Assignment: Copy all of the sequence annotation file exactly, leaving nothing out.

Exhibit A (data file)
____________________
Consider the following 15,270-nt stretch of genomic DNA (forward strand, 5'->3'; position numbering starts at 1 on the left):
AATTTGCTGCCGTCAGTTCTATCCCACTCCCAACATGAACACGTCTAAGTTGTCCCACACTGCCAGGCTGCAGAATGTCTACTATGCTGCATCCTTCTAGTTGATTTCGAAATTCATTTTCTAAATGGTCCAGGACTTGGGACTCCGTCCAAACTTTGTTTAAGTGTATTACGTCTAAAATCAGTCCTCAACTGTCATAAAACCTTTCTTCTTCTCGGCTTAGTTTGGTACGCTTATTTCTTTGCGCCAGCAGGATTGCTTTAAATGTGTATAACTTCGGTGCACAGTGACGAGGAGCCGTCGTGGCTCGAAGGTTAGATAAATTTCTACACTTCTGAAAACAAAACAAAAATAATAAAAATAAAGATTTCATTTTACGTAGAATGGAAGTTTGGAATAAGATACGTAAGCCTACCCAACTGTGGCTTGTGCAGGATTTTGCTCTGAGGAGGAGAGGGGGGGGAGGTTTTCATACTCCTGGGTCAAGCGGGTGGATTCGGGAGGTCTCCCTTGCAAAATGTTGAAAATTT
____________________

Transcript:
Consider the following 15,270-nt stretch of genomic DNA (forward strand, 5'->3'; position numbering starts at 1 on the left):
AATTTGCTGCCGTCAGTTCTATCCCACTCCCAACATGAACACGTCTAAGTTGTCCCACACTGCCAGGCTGCAGAATGTCTACTATGCTGCATCCTTCTAGTTGATTTCGAAATTCATTTTCTAAATGGTCCAGGACTTGGGACTCCGTCCAAACTTTGTTTAAGTGTATTACGTCTAAAATCAGTCCTCAACTGTCATAAAACCTTTCTTCTTCTCGGCTTAGTTTGGTACGCTTATTTCTTTGCGCCAGCAGGATTGCTTTAAATGTGTATAACTTCGGTGCACAGTGACGAGGAGCCGTCGTGGCTCGAAGGTTAGATAAATTTCTACACTTCTGAAAACAAAACAAAAATAATAAAAATAAAGATTTCATTTTACGTAGAATGGAAGTTTGGAATAAGATACGTAAGCCTACCCAACTGTGGCTTGTGCAGGATTTTGCTCTGAGGAGGAGAGGGGGGGGAGGTTTTCATACTCCTGGGTCAAGCGGGTGGATTCGGGAGGTCTCCCTTGCAAAATGTTGAAAATTT